Canadian legislation effectively prohibits deep sea mining in Canada’s territorial waters. Ironically, Canadian corporations are leading the effort to mine the oceans elsewhere. A spokesperson from the Vancouver-based company Deep Green Metals attempted to defend deep sea mining from an environmental perspective,
“Mining on land now takes place in some of the most biodiverse places on the planet. The ocean floor, on the other hand, is a food-poor environment with no plant life and an order of magnitude less biomass living in a larger area. We can’t avoid disturbing wildlife, to be clear, but we will be putting fewer organisms at risk than land-based operations mining the same metals.” (as cited in Mining Watch).
This argument centers on a false choice.
It presumes that mining must occur, which is absurd. Then, it paints a picture that the only area affected will be the area that is mined. In reality, the toxic slurry from deep sea mining will poison the surrounding ocean for hundreds of miles, with heavy metals like mercury and lead expected to bio-accumulate in everyone from plankton, to tuna, to sharks, to cetaceans.
A study from the Royal Swedish Academy of Sciences stated that “A very large area will be blanketed by sediment to such an extent that many animals will not be able to cope with the impact and whole communities will be severely affected by the loss of individuals and species.”
The idea that fewer organisms are at risk from deep sea mining is an egregious lie.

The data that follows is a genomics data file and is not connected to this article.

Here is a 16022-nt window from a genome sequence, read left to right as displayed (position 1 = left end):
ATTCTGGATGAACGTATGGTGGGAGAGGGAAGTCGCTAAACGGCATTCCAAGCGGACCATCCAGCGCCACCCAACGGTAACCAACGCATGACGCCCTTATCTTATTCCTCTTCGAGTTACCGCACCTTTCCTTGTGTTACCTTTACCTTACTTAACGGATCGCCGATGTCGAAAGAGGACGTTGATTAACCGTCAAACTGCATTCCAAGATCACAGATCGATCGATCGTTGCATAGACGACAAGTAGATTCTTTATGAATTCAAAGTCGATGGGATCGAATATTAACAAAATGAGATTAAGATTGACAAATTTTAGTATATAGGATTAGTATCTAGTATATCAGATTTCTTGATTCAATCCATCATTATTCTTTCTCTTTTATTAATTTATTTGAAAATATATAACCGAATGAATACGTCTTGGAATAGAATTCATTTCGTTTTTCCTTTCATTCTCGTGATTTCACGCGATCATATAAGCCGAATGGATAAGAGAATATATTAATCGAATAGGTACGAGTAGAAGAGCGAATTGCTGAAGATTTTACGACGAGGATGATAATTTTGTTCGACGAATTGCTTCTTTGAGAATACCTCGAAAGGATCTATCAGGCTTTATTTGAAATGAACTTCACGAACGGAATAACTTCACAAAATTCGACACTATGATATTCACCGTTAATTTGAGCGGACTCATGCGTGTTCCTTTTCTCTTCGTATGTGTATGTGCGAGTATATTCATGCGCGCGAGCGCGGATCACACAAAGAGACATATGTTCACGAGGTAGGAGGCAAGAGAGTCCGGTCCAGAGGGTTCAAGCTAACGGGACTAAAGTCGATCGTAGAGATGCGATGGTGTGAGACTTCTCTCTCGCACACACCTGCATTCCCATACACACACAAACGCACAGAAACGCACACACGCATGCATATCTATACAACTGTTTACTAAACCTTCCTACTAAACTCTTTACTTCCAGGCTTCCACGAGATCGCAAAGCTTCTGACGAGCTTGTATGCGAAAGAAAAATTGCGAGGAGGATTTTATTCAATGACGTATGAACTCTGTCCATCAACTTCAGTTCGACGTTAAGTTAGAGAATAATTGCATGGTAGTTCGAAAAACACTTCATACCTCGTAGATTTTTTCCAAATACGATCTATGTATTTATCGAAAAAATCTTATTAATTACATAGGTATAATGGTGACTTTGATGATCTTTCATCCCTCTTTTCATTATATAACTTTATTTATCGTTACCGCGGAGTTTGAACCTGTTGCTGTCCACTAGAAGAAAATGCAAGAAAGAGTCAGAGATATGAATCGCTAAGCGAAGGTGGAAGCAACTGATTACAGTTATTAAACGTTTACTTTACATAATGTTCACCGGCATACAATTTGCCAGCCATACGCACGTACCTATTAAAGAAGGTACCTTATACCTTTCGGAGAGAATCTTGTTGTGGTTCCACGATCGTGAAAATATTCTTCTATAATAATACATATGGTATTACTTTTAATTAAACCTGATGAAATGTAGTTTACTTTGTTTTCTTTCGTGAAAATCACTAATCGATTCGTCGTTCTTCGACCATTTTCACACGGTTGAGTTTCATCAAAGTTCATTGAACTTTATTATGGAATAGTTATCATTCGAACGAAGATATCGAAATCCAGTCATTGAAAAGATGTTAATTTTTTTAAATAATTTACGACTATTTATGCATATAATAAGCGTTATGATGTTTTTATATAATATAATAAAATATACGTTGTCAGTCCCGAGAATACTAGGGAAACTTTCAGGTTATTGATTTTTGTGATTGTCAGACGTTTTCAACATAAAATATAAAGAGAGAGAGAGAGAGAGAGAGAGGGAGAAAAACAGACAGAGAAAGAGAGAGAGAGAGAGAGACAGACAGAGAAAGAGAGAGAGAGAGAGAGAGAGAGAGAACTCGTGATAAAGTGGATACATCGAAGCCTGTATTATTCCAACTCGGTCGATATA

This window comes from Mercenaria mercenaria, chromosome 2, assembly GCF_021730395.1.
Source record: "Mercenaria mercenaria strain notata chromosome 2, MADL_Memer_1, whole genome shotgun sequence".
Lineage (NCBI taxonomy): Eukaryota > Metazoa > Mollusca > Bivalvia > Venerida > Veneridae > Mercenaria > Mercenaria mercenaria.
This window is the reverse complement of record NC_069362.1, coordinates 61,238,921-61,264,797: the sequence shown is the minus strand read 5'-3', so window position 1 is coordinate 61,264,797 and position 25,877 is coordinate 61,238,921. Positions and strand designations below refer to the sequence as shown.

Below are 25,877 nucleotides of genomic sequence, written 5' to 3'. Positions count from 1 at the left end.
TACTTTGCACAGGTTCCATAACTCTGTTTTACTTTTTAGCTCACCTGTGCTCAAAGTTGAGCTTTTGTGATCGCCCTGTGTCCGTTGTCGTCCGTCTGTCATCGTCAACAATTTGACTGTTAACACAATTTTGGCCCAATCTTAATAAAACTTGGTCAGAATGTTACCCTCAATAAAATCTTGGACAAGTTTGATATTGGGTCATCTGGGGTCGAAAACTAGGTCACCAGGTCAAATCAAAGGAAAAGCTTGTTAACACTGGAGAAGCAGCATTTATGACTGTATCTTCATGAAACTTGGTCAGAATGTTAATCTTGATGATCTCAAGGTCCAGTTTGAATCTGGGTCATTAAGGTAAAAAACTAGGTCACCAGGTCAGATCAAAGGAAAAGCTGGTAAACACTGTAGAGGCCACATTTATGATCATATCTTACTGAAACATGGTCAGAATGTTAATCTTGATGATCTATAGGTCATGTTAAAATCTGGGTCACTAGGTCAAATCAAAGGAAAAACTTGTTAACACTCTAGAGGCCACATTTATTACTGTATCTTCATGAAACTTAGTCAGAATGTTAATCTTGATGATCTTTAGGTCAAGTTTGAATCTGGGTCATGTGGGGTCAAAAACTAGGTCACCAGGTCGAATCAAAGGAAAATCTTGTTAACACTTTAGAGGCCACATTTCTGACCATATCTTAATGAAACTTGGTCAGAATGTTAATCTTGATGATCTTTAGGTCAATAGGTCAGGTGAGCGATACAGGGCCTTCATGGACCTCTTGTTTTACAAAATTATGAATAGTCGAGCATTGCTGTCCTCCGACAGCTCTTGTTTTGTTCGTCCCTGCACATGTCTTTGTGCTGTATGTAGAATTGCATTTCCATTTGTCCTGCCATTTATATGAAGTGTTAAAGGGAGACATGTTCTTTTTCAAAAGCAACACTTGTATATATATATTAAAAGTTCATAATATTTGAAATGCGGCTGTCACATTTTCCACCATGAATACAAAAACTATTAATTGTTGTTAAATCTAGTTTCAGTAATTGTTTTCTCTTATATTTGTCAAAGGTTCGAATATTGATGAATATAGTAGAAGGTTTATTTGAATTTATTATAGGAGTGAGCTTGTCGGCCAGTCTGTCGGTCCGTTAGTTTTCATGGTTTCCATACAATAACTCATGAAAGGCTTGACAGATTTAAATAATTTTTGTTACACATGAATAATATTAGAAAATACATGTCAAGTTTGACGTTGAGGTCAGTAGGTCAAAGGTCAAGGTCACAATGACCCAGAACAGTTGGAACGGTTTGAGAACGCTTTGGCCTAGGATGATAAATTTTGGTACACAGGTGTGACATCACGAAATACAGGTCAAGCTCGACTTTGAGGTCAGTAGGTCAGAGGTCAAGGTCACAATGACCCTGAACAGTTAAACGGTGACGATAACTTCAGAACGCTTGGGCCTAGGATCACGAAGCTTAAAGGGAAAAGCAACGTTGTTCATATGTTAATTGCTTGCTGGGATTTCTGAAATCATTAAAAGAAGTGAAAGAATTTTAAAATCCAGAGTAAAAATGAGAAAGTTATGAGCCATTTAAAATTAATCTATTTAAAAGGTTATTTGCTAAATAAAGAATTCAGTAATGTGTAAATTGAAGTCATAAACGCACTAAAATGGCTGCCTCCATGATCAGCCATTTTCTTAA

Scientists have known since 1977 that photosynthesis is not the basis of every natural community. There are entire food webs that begin with organic chemicals floating from hydrothermal vents. These communities include giant clams, octopuses, crabs, and 10-foot tube worms, to name a few. Conducting mining in these habitats is bad enough, but the effects go far beyond the mined area.
Deep sea mining literally threatens every level of the ocean from surface to seabed. In doing so, it puts all life on the planet at risk. From smothering the deep sea, to toxifying the food web, to disrupting plankton, the tiny organisms who produce two thirds of the earth’s oxygen, it’s just one environmental disaster after another.
The most common justification for deep sea mining is that it will be necessary to create a bright green future.
A report by the World Bank found that production of minerals such as graphite, lithium, and cobalt would need to increase by nearly 500% by 2050 to meet the growing demand for so-called renewable energy. There is an article from the BBC titled “Electric Car future May Depend on Deep Sea Mining”. What if we switched the variables, and instead said “the future of the ocean depends on stopping car culture” or “the future of the ocean depends on opposing so-called renewable energy”. If we take into account all of the industries that are eviscerating the ocean, it must also be said that “the future of the ocean depends on stopping industrial civilization”.
Evidently this culture does not care whether the ocean has a future. It’s more interested in justifying continued exploitation under the banner of green consumerism. I do not detail the horrors of deep sea mining to make a moral appeal to those who are destroying the ocean. They will not stop voluntarily. Instead, I am appealing to you, the reader, to do whatever is necessary to make it so this industry cannot destroy the ocean.
Julia Barnes is a filmmaker, director of Sea of Life and of the forthcoming film Bright Green Lies.
Featured image: deep-sea coral, Paragorgiaarborea, on the edge of Hendrickson Canyon roughly 1,775 meters or nearly 6000 feet underwater in the Toms Canyon complex in the western Atlantic. NOAA photo.